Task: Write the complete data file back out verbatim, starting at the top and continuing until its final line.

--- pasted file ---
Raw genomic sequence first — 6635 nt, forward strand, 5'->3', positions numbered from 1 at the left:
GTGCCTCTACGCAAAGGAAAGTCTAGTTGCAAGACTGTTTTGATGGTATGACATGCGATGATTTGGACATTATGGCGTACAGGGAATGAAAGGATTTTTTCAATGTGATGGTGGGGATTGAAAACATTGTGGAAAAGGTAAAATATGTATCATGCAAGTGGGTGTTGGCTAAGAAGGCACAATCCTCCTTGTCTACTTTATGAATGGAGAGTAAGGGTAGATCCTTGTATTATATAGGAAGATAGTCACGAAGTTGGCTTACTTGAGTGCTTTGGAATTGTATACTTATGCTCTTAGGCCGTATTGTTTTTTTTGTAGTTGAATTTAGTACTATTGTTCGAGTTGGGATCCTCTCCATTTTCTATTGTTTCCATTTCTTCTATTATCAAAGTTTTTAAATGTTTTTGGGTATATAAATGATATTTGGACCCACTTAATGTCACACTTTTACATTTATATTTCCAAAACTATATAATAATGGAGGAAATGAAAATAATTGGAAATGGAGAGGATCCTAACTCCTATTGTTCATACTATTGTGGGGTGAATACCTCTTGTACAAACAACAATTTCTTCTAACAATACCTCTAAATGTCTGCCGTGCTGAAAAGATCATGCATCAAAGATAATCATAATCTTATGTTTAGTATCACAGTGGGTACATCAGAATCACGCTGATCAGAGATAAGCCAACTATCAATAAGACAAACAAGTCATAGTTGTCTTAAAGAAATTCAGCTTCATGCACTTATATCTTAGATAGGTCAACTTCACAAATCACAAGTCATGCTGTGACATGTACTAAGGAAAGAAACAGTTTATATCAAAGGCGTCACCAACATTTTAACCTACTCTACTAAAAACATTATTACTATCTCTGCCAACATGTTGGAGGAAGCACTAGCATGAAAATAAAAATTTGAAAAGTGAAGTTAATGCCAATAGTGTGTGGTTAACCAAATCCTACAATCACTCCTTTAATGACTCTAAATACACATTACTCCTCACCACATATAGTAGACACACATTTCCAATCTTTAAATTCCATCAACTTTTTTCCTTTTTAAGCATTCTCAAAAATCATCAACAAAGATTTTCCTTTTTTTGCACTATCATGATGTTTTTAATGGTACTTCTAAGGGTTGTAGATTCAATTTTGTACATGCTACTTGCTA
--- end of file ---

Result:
Raw genomic sequence first — 6635 nt, forward strand, 5'->3', positions numbered from 1 at the left:
GTGCCTCTACGCAAAGGAAAGTCTAGTTGCAAGACTGTTTTGATGGTATGACATGCGATGATTTGGACATTATGGCGTACAGGGAATGAAAGGATTTTTTCAATGTGATGGTGGGGATTGAAAACATTGTGGAAAAGGTAAAATATGTATCATGCAAGTGGGTGTTGGCTAAGAAGGCACAATCCTCCTTGTCTACTTTATGAATGGAGAGTAAGGGTAGATCCTTGTATTATATAGGAAGATAGTCACGAAGTTGGCTTACTTGAGTGCTTTGGAATTGTATACTTATGCTCTTAGGCCGTATTGTTTTTTTTGTAGTTGAATTTAGTACTATTGTTCGAGTTGGGATCCTCTCCATTTTCTATTGTTTCCATTTCTTCTATTATCAAAGTTTTTAAATGTTTTTGGGTATATAAATGATATTTGGACCCACTTAATGTCACACTTTTACATTTATATTTCCAAAACTATATAATAATGGAGGAAATGAAAATAATTGGAAATGGAGAGGATCCTAACTCCTATTGTTCATACTATTGTGGGGTGAATACCTCTTGTACAAACAACAATTTCTTCTAACAATACCTCTAAATGTCTGCCGTGCTGAAAAGATCATGCATCAAAGATAATCATAATCTTATGTTTAGTATCACAGTGGGTACATCAGAATCACGCTGATCAGAGATAAGCCAACTATCAATAAGACAAACAAGTCATAGTTGTCTTAAAGAAATTCAGCTTCATGCACTTATATCTTAGATAGGTCAACTTCACAAATCACAAGTCATGCTGTGACATGTACTAAGGAAAGAAACAGTTTATATCAAAGGCGTCACCAACATTTTAACCTACTCTACTAAAAACATTATTACTATCTCTGCCAACATGTTGGAGGAAGCACTAGCATGAAAATAAAAATTTGAAAAGTGAAGTTAATGCCAATAGTGTGTGGTTAACCAAATCCTACAATCACTCCTTTAATGACTCTAAATACACATTACTCCTCACCACATATAGTAGACACACATTTCCAATCTTTAAATTCCATCAACTTTTTTCCTTTTTAAGCATTCTCAAAAATCATCAACAAAGATTTTCCTTTTTTTGCACTATCATGATGTTTTTAATGGTACTTCTAAGGGTTGTAGATTCAATTTTGTACATGCTACTTGCTA